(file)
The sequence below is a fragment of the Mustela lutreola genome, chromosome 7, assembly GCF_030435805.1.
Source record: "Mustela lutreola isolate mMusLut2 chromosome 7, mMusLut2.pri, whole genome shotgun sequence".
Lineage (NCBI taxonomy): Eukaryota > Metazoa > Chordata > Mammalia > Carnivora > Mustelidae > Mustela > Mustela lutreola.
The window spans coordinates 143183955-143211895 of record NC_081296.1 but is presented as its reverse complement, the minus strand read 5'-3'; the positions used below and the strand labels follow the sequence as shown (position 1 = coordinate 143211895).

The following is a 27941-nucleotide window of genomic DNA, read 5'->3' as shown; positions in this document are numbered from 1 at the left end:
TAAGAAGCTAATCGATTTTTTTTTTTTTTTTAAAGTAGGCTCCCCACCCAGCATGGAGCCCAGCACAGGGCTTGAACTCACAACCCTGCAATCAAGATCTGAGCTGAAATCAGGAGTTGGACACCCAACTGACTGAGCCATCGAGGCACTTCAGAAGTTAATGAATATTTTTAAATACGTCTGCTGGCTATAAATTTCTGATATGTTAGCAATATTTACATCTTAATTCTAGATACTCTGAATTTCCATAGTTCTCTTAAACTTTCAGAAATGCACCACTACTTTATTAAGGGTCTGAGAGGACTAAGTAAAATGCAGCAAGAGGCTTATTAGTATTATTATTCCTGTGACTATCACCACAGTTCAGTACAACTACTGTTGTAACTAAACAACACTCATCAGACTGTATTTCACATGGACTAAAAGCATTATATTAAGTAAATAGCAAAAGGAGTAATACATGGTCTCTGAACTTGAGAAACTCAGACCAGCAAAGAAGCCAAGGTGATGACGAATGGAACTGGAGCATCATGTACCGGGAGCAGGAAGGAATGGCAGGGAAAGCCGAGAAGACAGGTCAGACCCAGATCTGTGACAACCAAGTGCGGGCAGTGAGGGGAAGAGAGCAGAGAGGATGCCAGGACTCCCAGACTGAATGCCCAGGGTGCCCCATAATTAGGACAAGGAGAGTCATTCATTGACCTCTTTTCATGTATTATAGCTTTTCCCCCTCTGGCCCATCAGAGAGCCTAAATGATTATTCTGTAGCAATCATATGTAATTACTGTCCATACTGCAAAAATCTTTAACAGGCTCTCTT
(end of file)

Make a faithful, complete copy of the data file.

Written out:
The sequence below is a fragment of the Mustela lutreola genome, chromosome 7, assembly GCF_030435805.1.
Source record: "Mustela lutreola isolate mMusLut2 chromosome 7, mMusLut2.pri, whole genome shotgun sequence".
Lineage (NCBI taxonomy): Eukaryota > Metazoa > Chordata > Mammalia > Carnivora > Mustelidae > Mustela > Mustela lutreola.
The window spans coordinates 143183955-143211895 of record NC_081296.1 but is presented as its reverse complement, the minus strand read 5'-3'; the positions used below and the strand labels follow the sequence as shown (position 1 = coordinate 143211895).

The following is a 27941-nucleotide window of genomic DNA, read 5'->3' as shown; positions in this document are numbered from 1 at the left end:
TAAGAAGCTAATCGATTTTTTTTTTTTTTTTAAAGTAGGCTCCCCACCCAGCATGGAGCCCAGCACAGGGCTTGAACTCACAACCCTGCAATCAAGATCTGAGCTGAAATCAGGAGTTGGACACCCAACTGACTGAGCCATCGAGGCACTTCAGAAGTTAATGAATATTTTTAAATACGTCTGCTGGCTATAAATTTCTGATATGTTAGCAATATTTACATCTTAATTCTAGATACTCTGAATTTCCATAGTTCTCTTAAACTTTCAGAAATGCACCACTACTTTATTAAGGGTCTGAGAGGACTAAGTAAAATGCAGCAAGAGGCTTATTAGTATTATTATTCCTGTGACTATCACCACAGTTCAGTACAACTACTGTTGTAACTAAACAACACTCATCAGACTGTATTTCACATGGACTAAAAGCATTATATTAAGTAAATAGCAAAAGGAGTAATACATGGTCTCTGAACTTGAGAAACTCAGACCAGCAAAGAAGCCAAGGTGATGACGAATGGAACTGGAGCATCATGTACCGGGAGCAGGAAGGAATGGCAGGGAAAGCCGAGAAGACAGGTCAGACCCAGATCTGTGACAACCAAGTGCGGGCAGTGAGGGGAAGAGAGCAGAGAGGATGCCAGGACTCCCAGACTGAATGCCCAGGGTGCCCCATAATTAGGACAAGGAGAGTCATTCATTGACCTCTTTTCATGTATTATAGCTTTTCCCCCTCTGGCCCATCAGAGAGCCTAAATGATTATTCTGTAGCAATCATATGTAATTACTGTCCATACTGCAAAAATCTTTAACAGGCTCTCTT